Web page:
Once known as "glory's last shot" the PGA Championship's move to an earlier slot in the schedule has quietly impacted on its stature in the game.
That handle was, in many ways, a desperate attempt for the then-fourth Major of the year to have some sort of meaning.
The Masters, of course, has no difficulty asserting itself: it comes first in the calendar, it's the only Major played at the same course every year, and the schmaltz is off the charts. Ergo, high excitement is created (more or less) naturally.
The US Open and Open have tradition, longevity, and the use of the finest courses in their respective lands. The two tournaments will never lack for relevance.The PGA Championship was, in contrast, the awkward odd-one-out.
There was a time when folk talked of it being dropped altogether, in favour of a Major that travelled the world - or that maybe the tournament itself should become globally nomadic.
Initially, there were concerns when it was shunted forward in the calendar. After the first year Justin Rose was among those who talked of the hectic nature of the new format - the feeling that golf's four biggest events took place in a too-hasty three month rush.
The extra chaos of Covid seems to have distracted from such debates and allowed the PGA to find a role. This May, for example, the event genuinely felt like a Major rather than those times in the past when there was an element of exhaustion ahead of it.
What can we expect in 2022?
The tournament ventures to Southern Hills in Oklahoma, last used for a Major when Tiger Woods won the US Open in 2007.
Let's take a closer look at the venue and the likely leading contenders.
Southern Hills Country Club
Created in the back end of golf's golden era of expansion (the 1930s), the club's ethos is hinted at by its English country manor-style clubhouse and traditional course layout.
It was designed by Perry Maxwell who was a co-designer at Colonial CC in Fort Worth, the long-term home of the PGA Tour's Charles Schwab Challenge.
It's hosted three US Opens (the most recently in 2001, when won by Retief Goosen), four PGA Championships, and two US Amateurs (Ben An won there in 2009).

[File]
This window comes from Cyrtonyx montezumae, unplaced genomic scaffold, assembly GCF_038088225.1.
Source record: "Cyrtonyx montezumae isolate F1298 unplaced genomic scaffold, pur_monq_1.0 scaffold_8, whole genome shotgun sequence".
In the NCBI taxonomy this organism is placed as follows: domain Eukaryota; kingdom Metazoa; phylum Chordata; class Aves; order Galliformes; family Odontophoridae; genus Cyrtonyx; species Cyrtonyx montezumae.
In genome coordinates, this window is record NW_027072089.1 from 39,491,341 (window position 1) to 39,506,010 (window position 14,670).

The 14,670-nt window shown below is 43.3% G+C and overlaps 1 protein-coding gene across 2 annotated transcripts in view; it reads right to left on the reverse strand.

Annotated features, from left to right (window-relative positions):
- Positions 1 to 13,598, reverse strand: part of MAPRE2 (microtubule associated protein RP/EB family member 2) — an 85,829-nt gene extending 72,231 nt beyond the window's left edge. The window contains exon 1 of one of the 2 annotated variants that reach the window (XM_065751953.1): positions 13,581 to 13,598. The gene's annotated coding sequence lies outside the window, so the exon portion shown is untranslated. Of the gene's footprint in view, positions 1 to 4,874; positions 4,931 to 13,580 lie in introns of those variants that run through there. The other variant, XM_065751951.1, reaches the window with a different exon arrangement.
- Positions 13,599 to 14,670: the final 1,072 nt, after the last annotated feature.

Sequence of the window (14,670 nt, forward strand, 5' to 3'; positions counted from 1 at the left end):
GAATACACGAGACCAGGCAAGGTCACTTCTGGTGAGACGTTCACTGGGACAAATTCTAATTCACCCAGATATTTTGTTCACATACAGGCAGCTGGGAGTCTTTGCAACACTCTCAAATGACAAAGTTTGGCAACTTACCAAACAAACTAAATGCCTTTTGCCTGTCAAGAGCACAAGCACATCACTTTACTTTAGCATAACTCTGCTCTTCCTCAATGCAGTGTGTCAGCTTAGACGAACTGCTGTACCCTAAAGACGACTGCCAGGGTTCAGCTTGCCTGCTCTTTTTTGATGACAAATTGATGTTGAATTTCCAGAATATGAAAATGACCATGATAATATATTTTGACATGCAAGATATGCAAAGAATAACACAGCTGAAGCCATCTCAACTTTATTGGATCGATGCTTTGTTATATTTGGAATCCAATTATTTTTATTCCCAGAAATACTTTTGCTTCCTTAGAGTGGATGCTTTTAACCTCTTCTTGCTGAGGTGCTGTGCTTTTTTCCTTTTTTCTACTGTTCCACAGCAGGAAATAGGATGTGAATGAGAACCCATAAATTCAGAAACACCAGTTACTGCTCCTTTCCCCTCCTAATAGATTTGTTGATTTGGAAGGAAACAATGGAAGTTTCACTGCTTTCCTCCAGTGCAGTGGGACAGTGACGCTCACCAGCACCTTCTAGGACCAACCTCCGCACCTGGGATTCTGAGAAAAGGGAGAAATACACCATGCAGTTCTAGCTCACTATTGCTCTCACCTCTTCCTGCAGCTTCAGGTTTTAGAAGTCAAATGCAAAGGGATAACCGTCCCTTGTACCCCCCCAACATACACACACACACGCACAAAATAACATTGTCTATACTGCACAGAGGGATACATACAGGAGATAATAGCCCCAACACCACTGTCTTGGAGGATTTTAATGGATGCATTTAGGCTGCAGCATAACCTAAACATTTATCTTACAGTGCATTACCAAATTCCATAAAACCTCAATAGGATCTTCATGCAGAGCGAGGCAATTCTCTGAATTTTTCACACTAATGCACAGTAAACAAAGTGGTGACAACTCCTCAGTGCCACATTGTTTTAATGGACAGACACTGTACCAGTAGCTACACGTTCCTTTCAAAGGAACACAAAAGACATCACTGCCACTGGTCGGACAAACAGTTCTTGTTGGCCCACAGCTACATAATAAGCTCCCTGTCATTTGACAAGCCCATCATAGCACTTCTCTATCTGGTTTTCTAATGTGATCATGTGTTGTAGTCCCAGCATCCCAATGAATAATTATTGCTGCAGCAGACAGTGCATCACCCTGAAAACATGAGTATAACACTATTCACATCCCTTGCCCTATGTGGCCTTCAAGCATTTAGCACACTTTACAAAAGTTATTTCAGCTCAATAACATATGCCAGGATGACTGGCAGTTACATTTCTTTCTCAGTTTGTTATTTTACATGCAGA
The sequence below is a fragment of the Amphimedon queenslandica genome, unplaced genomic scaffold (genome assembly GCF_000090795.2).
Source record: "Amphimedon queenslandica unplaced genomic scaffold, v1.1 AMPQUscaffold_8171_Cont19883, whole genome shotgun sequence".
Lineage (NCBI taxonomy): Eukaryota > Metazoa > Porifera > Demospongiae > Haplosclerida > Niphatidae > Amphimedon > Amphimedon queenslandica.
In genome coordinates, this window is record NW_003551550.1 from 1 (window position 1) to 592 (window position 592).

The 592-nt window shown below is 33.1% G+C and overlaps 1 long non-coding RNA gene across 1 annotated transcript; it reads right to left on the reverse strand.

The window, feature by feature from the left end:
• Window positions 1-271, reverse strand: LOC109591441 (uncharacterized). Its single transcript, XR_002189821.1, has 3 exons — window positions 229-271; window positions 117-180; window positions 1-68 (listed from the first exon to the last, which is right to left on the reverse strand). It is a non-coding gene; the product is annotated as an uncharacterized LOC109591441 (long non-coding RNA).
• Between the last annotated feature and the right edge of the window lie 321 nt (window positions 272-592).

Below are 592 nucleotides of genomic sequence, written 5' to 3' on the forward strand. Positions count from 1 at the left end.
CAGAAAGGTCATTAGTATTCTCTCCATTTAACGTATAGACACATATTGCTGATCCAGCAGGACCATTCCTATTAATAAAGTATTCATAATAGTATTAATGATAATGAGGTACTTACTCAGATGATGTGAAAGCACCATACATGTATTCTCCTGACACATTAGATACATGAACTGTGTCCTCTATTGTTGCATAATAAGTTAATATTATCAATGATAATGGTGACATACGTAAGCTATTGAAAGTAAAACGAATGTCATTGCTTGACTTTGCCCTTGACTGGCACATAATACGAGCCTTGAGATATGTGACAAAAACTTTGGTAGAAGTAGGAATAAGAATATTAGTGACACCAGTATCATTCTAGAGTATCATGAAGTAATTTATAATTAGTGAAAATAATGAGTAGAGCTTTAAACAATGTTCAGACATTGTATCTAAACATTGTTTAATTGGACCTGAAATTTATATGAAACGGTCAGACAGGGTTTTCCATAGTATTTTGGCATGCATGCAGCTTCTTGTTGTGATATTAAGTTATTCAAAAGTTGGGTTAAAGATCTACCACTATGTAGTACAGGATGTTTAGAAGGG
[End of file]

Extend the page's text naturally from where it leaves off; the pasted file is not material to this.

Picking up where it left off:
The design factor
Back in 2007 Woods revealed that the layout's many doglegs had him hitting "a lot of long irons or even fairway woods" from the tee. If that's the case then anyone who excels with irons is going to have a great chance and that screams one man: Collin Morikawa.
In just three years as a professional he has wowed with his approach work and Southern Hills in effect provides him with more of them, in the sense that he'll be hitting shots of a similar length from the tee, as well as from the fairway. Now a two-time Major champion, he's clearly got the mind game, as well as shots in the locker, to contend and looks set to have another tilt at a Major title.
Home state vibes
Thus far, Viktor Hovland has a solid, rather than impressive, record in the Majors. As an amateur, he finished T32nd at the 2019 Masters and then T12th at the same year's US Open.
He's now played seven Majors and has always landed a top 40 when he's completed the tournament (he's had one withdrawal), but T12th remains his best effort and he's yet to have genuinely been in the hunt at the weekend. It would be surprising if that doesn't change in 2022 and, if he can gain some experience of contending at Augusta, he will have a great chance at Southern Hills.
The track is in Oklahoma where Hovland went to college and where he still resides. Moreover, he frequently cites not only his ability to play in wind, but the fact that his Oklahoma background is the reason for it. Should blustery conditions prevail in May, we can assume that he'll be prepared.
He also ended 2021 on fire, successfully defending his World Wide Technology Championship title at Mayakoba and then defeating the elite field at Tiger Woods' Hero World Challenge.
The Colonial Factor
The notion that the course features plenty of doglegs immediately draws Maxwell's other design at Colonial into the equation - because that is another course with a lot of tight holes that turn corners.
Which suggests Jason Kokrak, third at Colonial in 2020 and the winner there in 2021. Moreover, Kokrak is flush with confidence right now, having landed three PGA Tour wins in his last 29 starts.
You could add victory in the QBE Shootout earlier this month to that tally. Not only did he play like a man now used to winning, but he wouldn't be the first golfer to win late in the year and kick on to win a Major the following year. Silly season events have a funny habit of gifting a player more confidence.
In the sweet-spot
If a golfer wins multiple Majors they tend to do so in a short period of time. Hideki Matsuyama is yet to add to his Masters triumph in April 2021 and the chances are that he won't defend his title. There will be lots of media attention for him to deal with (not his favourite activity) and Bubba Watson has twice struggled with the defence of a green jacket for that very reason.
But Matsuyama may therefore play the PGA with an element of freedom and of current players who have played at least three championships he owns the fifth best adjusted score average. It's a consequence of going 9-for-9 in the event, landing two top five finishes.